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Our Monsters

(Reprinted from SOBRAN’S, December 1994, page 10)

In my recent reading I have been noticing the word monster applied to human beings (other than Newt Gingrich). I’m a little wary of the word. It makes it too easy for us to disown fellow human beings, as if their sins had nothing to do with us.

A scholarly book reviewer uses the word of Mao Zedong, whose doctor’s memoir has exposed the chairman’s personal tyranny over his court as well as his utter callousness toward the hundreds of millions of people in whose name he ruled. A case in point, as shocking as poignant, is the story of a circus Mao attended in which a child acrobat took a terrible fall. The crowd was horrified as attendants rushed to care for the child; but Mao himself kept chatting and laughing with his entourage as if nothing had happened. And he never inquired about the child afterward.

One anecdote after another reveals Mao as cruel, isolated, self-centered, and indifferent to the suffering of others — as when he refused to accept treatment for the venereal disease with which he was infecting the hundreds of young women he took to bed. “What difference does it make?” he asked. “It isn’t bothering me.”

The review uses other words besides monsterpsychotic, for example. But the language of psychology merely supplies us with technical-sounding words for the same thing: the shocking absence of ordinary human feeling.

Now it is remarkable how often we are driven to use such words of twentieth-century rulers: Mao, Lenin, Hitler, Stalin, Pol Pot, and Idi Amin stand out, but the list could be lengthened. All of which raises a question: Do such unnatural “monsters” have a natural tendency to rise to the top? Or does being on top tend to release the latent monster in everyone?

The question almost answers itself. We all see how bullying people become when, dressed in a little brief authority, they have even a slight advantage in power over their fellows. You can see it in the petty bureaucrats you sometimes encounter in such a small matter as renewing your driver’s license: the insolence of office!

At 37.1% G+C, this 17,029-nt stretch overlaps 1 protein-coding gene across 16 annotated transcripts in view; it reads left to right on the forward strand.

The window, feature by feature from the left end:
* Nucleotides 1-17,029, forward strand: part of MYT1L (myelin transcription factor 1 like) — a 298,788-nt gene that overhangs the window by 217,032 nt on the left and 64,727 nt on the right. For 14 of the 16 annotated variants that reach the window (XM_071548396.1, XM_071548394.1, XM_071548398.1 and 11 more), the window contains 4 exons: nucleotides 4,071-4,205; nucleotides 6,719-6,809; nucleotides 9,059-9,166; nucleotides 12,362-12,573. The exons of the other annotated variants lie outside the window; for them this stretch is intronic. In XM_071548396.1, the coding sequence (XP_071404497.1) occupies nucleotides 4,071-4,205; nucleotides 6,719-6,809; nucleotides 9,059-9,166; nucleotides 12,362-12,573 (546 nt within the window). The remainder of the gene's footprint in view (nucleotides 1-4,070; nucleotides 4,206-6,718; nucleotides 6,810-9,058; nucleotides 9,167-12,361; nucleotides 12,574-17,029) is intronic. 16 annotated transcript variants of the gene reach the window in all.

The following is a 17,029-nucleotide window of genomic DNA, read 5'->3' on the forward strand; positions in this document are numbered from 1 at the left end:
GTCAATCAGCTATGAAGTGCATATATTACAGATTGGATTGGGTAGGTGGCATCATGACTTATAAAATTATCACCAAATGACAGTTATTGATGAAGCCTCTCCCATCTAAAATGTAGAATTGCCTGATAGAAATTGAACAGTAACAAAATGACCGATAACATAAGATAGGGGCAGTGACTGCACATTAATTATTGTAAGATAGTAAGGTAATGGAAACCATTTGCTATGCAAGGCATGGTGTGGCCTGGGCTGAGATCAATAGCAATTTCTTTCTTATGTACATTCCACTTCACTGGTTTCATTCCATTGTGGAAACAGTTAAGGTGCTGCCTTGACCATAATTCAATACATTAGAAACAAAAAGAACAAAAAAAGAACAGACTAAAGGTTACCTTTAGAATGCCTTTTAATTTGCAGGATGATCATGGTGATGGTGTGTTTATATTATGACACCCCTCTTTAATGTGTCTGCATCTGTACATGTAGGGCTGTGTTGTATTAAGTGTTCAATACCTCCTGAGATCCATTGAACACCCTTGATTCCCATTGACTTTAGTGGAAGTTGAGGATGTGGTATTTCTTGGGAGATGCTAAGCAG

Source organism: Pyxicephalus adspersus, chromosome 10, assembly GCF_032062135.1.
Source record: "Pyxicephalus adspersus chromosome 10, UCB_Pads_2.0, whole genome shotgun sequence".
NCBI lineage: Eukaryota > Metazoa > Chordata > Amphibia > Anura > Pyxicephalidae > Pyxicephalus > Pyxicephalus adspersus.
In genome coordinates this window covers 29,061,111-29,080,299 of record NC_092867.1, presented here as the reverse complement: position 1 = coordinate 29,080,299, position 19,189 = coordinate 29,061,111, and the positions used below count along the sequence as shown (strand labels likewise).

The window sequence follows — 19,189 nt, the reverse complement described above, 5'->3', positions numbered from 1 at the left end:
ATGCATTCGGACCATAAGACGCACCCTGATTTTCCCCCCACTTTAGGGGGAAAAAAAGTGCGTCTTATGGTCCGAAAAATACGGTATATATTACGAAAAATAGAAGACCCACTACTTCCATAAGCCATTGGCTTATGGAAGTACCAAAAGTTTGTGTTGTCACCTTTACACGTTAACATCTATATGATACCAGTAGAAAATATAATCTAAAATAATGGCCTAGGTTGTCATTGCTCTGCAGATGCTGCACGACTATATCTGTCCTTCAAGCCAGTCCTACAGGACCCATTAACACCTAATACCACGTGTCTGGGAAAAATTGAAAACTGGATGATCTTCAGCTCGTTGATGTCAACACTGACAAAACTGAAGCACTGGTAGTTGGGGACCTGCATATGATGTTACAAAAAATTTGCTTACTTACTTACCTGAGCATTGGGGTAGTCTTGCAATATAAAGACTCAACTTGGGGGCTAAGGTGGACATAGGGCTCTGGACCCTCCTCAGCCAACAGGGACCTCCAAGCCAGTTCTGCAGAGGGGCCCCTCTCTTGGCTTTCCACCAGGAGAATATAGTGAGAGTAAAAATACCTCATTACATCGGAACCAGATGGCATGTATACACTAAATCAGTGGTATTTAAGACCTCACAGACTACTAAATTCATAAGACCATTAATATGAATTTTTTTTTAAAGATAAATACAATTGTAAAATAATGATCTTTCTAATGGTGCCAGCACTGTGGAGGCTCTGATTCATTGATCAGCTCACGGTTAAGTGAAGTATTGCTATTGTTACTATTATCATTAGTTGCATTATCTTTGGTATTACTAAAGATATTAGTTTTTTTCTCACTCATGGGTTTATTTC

Now some of these people, however, rude, are basically decent. But some of them are the sort of people who carry out orders for whoever happens to be in power. Notice that the rulers we call “monsters” and “psychopaths” are able to rely on countless “normal” people to execute their directives. That is what should shock us perpetually. It should shock us into examining our own souls. It’s also the best reason for limiting the state.

The other “monster” in the news these days is of course Susan Smith, the woman who tearfully pleaded for the return of “my babies” when she herself had already murdered them. We can accept a man who drops bombs on cities as normal — we may even cheer him as a hero — but not a woman who kills her own children.

I gather Susan Smith had no history of mistreating her children. She even seems to be genuinely horrified at what she has done. But if she’d aborted them, she’d still be “normal.”

Dr. Thomas Szasz, author of the seminal book The Myth of Mental Illness, points out that it has become our habit to see “mental illness” in every shocking act. The habit of referring to all severe cruelty to “psychosis” and the like has the ironic effect of making evil self-exculpating. No “normal” person, we like to think, could do such things. We mean to imply that we could never do them. Dr. Szasz observes that many people nowadays profess to believe in God but not in hell. In the modern mind, a therapeutic “mercy” swallows up justice.

I like what the Roman fellow said: “I think nothing human alien to me.” When I read of a Mao or a Susan Smith, I try to imagine their temptations, not to exculpate them, but to implicate myself. Part of the greatness of Macbeth lies in the way it shows terrible crimes from the inside, without in the least excusing them.

Lead us not into temptation.

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Copyright © 1994, 1999 by the Vere Company
Originally published by the Universal Press Syndicate, copyright © 1994